Faces of Tamworth: Munro’s Mill owner Donald Munro

Munro's Mill. Photo: Tamworth Historical Society
Munro's Mill. Photo: Tamworth Historical Society

In about the middle of 1863, Donald Munro of “Keera” station at Bingara decided to build a home in Tamworth with the idea that his wife could later live there while their children attended the Tamworth National School.

He bought a small parcel of land on the site of what was later the Swan Street Sewerage Treatment Works, according to A Chronological History of Tamworth.

The road to Manilla ran alongside it and the Gunnedah Road forded the river a little down stream from it.

William Dowel was engaged to build the home which Munro named  “Ardullie” out of deference to the seat of the Clan Munro in Scotland.

“Ardullie” was a picturesque brick, shingle-roofed cottage standing on a slightly elevated plain overlooking the river.

Subsequent additions made it look like two cottages.

It followed the European fashion of a high-pitched roof to shed the snow and had very thick mortar between its bricks.

In later years, the flat ground between the house and the river, stretching back towards Tamworth, became a favourite picnic spot.

To the old hands, the portion of Marius Street between Peel Street and the River was always known as “Ardullie Lane”.

Donald Munro’s untimely death in 1869 from ptomaine poisoning set at nought his family plans for “Ardullie”.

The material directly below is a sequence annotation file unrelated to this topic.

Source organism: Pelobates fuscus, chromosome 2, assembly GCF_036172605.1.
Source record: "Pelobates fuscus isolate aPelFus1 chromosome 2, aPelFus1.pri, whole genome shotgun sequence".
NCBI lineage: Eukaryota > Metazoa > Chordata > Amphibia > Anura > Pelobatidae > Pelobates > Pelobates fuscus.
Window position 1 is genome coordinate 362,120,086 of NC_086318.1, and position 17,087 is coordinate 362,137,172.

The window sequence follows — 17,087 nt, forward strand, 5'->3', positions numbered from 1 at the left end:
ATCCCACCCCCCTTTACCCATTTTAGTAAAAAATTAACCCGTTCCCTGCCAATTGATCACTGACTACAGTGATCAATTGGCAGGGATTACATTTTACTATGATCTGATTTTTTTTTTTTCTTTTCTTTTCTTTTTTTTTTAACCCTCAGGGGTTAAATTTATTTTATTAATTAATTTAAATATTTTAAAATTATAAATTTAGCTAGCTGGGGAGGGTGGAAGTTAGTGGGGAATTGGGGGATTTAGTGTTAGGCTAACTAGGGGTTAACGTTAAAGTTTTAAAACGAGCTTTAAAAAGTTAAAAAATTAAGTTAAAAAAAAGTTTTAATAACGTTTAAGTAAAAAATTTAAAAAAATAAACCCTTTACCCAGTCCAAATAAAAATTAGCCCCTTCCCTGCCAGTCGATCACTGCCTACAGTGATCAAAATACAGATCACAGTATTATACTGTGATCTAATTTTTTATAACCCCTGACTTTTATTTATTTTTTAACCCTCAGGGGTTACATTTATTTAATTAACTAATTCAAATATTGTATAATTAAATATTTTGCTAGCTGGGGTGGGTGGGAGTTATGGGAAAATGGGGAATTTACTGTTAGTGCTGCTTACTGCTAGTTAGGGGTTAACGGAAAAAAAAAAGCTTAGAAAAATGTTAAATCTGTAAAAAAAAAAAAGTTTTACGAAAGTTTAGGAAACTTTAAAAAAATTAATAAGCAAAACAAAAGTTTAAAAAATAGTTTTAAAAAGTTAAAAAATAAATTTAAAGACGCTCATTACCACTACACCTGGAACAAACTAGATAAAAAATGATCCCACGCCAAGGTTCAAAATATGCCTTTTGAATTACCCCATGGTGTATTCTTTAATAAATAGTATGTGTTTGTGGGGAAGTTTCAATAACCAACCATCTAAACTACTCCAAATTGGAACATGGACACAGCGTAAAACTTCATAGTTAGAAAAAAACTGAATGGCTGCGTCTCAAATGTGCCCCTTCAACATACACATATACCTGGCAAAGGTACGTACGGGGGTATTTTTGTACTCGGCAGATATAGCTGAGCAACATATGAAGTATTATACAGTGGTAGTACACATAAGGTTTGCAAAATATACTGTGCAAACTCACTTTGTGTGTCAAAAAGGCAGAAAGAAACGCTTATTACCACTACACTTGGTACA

Following the closure of Armstrong’s Mill, Donald Munro decided, as a speculative venture, to erect one that was large enough to meet Tamworth’s needs.

Accordingly, he bought 0.4 hectares of land bounded by Peel and Bligh Streets and the river, a part of what had been David Cohen’s and John Gill’s coaching yards.

The Foundation Stone was laid by Solicitor William Smith on 25 November 1863 and the contractor, William S. Dowel (M-27), had the building completed by February 1864.

Built of brick with walls 45 to 50 centimetres thick and concreted over, it contained at least twenty beams, six metres long and 38 centimetres square. All bolts and nails were hand made.

The building was three storeys high and over each window and doorway was an arch with a keystone let into it.

Remains of some of the mill’s old machinery, such as cog wheels, bear the inscription “D. Sim & Sons, Makers, Morpeth”.

During negotiations to build both “Ardullie” and the mill, Donald Munro travelled cross-country on horseback between “Keera” station and Tamworth.

In 1865, the mill was leased by William Cohen, who later bought it.

He engaged Frederick D. Sawkins as his flourmiller.

Until the early 1960s, it was still possible to read in faint lettering on the front of the building, “William Cohen & Co.”

- Information sourced from A Chronological History of Tamworth

How you can nominate someone for The Northern Daily Leader's Faces of Tamworth campaign